Spain, if you’re the “Best Team In The World” according to Joachim Loew, why do you have to be so bloody boring?
Watching Spain’s 1-0 victory against Germany Wednesday, I was bored several times during the match. No, not because of the lack of goals. But because of Spain’s methodically slow tempo. Several times in the first half, they would walk around the pitch and pass the ball between themselves looking for an opportunity to spring the perfect pass. Even when they were winning and they were in Germany’s penalty box, they played keep-away instead of trying to score their second goal.
There’s no doubt that Spain has a team that possesses some of the best players in the world. And the depth that manager Bosque has in his team would make managers of other countries (Capello, anyone?) drool. And, Spain’s tactics Wednesday night were effective by continuing to pass and press Germany, looking for the opening that would give them the slight edge which would be enough to win the game. Still, I realize that Spain and its footballers are not paid to entertain but rather to win, but do they have to be so slow in their build-up?
I’m not expecting Barcelona, I mean Spain, to be as frenetic as a teenage boy in heat (i.e. which is what many Premier League clubs remind me of when they get the ball), but I do expect them to mix up their style of play now and again in the 90 minutes. Yes, there were several flashes of brilliance in this game where David Villa would hit a perfect flick-on, or Andres Iniesta would serve up the perfect pass. But, for crying out loud, give me a few minutes of continuous hang-on-to-the-edge-of-your-seat onslaughts on your opponent’s goal.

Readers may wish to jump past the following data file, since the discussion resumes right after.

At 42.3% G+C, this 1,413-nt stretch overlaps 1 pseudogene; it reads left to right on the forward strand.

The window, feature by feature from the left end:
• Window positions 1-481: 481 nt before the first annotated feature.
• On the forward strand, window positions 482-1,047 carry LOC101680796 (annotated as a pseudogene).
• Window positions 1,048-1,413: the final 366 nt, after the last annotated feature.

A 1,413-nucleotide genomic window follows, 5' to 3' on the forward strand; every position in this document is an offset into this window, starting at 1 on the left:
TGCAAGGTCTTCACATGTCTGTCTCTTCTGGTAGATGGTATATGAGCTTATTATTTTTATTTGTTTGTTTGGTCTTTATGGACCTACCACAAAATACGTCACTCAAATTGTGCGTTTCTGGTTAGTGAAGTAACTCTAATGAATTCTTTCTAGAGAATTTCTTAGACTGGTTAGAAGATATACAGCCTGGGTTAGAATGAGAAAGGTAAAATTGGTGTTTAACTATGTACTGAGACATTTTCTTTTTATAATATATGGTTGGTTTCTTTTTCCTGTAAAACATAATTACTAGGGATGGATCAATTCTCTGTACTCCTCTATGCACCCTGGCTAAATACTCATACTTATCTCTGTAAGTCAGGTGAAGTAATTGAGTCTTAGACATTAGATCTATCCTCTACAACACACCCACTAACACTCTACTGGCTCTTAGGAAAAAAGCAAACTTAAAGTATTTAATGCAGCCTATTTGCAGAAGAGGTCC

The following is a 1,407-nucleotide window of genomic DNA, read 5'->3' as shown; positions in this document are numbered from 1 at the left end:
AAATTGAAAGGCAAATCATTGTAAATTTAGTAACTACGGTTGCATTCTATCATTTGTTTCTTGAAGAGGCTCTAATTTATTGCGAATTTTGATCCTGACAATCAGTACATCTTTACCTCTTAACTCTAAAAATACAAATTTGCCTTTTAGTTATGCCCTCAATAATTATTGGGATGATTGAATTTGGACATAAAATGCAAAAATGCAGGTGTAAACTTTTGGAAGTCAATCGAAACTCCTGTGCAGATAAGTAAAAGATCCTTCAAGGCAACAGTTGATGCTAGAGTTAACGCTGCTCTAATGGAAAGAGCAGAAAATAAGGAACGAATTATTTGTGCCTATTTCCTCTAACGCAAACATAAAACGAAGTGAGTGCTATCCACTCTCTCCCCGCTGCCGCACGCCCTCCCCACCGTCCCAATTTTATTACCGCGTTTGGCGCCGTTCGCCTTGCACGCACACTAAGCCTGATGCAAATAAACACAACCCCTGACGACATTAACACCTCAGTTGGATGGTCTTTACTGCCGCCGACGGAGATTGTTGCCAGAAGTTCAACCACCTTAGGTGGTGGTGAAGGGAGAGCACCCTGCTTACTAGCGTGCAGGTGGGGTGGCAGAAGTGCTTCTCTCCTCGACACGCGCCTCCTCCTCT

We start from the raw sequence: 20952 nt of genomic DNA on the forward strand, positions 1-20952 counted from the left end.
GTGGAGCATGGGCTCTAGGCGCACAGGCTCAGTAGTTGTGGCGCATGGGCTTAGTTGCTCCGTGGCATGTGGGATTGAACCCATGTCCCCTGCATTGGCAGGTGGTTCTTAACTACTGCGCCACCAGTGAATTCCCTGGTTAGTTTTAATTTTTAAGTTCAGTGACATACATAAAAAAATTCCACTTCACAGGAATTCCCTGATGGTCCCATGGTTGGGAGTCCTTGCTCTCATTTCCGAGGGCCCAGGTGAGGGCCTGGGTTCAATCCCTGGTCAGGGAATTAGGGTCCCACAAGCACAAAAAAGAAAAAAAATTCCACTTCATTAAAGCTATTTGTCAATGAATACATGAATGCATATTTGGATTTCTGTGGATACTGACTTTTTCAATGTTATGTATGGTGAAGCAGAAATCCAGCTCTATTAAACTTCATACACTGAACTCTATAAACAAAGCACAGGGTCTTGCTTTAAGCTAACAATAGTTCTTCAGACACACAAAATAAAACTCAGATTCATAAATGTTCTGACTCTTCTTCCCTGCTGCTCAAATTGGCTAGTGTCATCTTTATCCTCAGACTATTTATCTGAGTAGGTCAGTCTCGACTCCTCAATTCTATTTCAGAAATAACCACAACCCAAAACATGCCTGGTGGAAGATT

I realize that Spain’s tempo is the opposite of what we see in the Premier League. But I’d honestly rather watch a rollercoaster ride of a Premier League match with plenty of highs and imperfect soccer than 90 minutes of boring artistry from Spain. After watching Spain’s semi-final victory, the word that popped into my head to best describe the Spanish team was ‘artisans.’ They excel in their profession and produce a wonderful piece of art. But that art is best enjoyed in a highlight reel rather than suffering through 90 minutes of boredom and flashes of brilliance now and again.
Judging by Spain’s performance today, I don’t hold much hope for this Sunday’s World Cup Final. The one thing that Germany failed to do Wednesday was to get in the faces of Spain and stop them from playing the game they love to control. Germany failed to take control and put Spain on the back foot. And there’s no guarantee that the Dutch crack Spain’s veneer either.
The odd thing about the two finalists in the 2010 World Cup is that neither team has played as well as we had anticipated thus far in the tournament. Both have done incredibly well to make it to the final, but neither team has played the game of their lives that we know they’re capable of. An early goal for both sides on Sunday is one of our few hopes to get both teams to play outside of their shell so we can see end-to-end action. But if that doesn’t happen, we may witness a drab game from both sides as they look for the few chances that fall their way.